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Cain says race isn't fueling his surge

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Businessman Herman Cain on Monday pushed back against the notion that his success in the Republican presidential race is a sign that conservatives want to send a message that they are not racist.

“This many white people can’t pretend that they like me,” Mr. Cain said during an appearance at the National Press Club in Washington.

The response came after he was asked about race in the nation and whether people dislike President Obama because he is the nation’s first black president.

“I don’t think people being uncomfortable with this president has anything to do with race. It is bad policy,” he said, accusing the president of dividing the country through class warfare. “As a result, there is more racial tension than there has been.”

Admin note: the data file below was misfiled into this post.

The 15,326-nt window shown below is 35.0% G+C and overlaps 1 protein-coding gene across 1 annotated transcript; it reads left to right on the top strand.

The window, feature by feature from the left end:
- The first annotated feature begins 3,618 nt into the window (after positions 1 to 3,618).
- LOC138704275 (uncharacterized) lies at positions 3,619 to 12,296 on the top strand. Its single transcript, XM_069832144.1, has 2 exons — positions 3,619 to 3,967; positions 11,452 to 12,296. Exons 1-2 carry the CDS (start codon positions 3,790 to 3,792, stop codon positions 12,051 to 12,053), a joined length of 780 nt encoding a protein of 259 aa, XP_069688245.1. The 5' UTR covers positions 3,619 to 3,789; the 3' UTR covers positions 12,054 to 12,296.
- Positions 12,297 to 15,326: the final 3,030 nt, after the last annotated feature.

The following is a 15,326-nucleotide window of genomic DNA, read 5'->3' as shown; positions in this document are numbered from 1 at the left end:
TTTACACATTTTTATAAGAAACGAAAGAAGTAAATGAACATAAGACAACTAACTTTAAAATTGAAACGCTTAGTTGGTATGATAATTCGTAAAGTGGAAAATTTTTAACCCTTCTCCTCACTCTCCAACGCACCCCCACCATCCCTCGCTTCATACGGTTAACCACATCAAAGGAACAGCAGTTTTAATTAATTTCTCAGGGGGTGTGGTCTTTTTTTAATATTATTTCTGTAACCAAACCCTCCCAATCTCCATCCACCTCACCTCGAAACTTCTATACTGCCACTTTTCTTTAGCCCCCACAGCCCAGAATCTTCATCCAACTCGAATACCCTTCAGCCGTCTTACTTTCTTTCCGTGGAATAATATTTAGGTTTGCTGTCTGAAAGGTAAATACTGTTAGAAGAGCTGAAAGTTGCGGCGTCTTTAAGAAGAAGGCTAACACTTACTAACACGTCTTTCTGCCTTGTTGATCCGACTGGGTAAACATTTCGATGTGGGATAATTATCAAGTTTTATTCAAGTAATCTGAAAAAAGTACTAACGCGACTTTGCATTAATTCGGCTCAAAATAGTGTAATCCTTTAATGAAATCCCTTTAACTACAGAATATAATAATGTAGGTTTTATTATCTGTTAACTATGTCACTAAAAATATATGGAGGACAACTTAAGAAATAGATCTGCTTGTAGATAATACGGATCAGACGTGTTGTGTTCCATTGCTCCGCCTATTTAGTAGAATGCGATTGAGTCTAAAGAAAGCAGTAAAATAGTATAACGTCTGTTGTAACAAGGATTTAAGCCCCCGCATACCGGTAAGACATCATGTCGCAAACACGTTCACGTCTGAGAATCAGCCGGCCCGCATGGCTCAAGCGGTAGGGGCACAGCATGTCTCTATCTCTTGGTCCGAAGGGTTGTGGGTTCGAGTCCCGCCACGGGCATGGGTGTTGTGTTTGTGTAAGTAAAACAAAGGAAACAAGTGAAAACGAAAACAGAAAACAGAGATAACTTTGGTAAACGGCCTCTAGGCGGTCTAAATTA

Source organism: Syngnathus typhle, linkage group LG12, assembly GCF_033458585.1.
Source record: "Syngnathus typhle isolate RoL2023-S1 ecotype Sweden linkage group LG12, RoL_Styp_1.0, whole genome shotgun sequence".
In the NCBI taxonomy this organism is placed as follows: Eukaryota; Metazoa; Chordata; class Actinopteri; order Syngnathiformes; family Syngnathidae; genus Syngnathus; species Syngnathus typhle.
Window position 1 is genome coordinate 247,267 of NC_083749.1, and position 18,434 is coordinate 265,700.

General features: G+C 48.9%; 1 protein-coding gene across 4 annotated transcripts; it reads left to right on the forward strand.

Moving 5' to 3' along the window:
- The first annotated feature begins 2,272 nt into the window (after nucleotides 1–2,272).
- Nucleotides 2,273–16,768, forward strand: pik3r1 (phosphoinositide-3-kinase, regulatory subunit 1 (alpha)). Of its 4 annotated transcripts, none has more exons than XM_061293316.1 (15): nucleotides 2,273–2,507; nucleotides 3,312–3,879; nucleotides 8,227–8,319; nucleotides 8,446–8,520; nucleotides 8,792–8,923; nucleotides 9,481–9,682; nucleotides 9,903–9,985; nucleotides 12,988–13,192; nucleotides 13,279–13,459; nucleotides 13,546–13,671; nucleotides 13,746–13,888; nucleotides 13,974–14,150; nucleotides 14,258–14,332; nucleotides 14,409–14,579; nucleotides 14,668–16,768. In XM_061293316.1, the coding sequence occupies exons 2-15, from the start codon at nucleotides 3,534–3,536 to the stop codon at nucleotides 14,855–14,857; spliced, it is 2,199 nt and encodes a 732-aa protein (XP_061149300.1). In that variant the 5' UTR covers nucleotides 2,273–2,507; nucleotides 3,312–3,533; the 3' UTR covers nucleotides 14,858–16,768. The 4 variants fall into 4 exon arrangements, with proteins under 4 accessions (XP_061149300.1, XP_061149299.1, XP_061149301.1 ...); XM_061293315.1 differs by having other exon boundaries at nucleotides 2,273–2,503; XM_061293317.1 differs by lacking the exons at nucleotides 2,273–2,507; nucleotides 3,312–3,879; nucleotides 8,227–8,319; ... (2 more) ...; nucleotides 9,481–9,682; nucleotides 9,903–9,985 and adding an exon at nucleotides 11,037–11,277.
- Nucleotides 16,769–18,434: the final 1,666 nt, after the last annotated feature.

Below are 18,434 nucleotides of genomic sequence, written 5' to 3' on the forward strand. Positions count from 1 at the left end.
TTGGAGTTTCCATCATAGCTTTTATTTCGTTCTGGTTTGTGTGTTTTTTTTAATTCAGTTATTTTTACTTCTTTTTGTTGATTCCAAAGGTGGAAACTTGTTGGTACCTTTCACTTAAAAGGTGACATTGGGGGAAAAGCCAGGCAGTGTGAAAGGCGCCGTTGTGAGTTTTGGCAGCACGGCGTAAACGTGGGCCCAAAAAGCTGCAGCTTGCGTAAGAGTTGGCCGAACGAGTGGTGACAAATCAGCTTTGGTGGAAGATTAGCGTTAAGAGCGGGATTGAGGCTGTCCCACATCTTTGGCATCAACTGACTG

The sole black candidate in the Republican presidential field, Mr. Cain has not shied away from addressing race during the campaign.

Earlier this month, he contrasted his black experience with that of President Obama, saying that after growing up in the racially segregated South, he’s still connected with the trials and travails of the black community — a connection symbolized, Mr. Cain said, by the fact that his “church is still in the ‘hood.”

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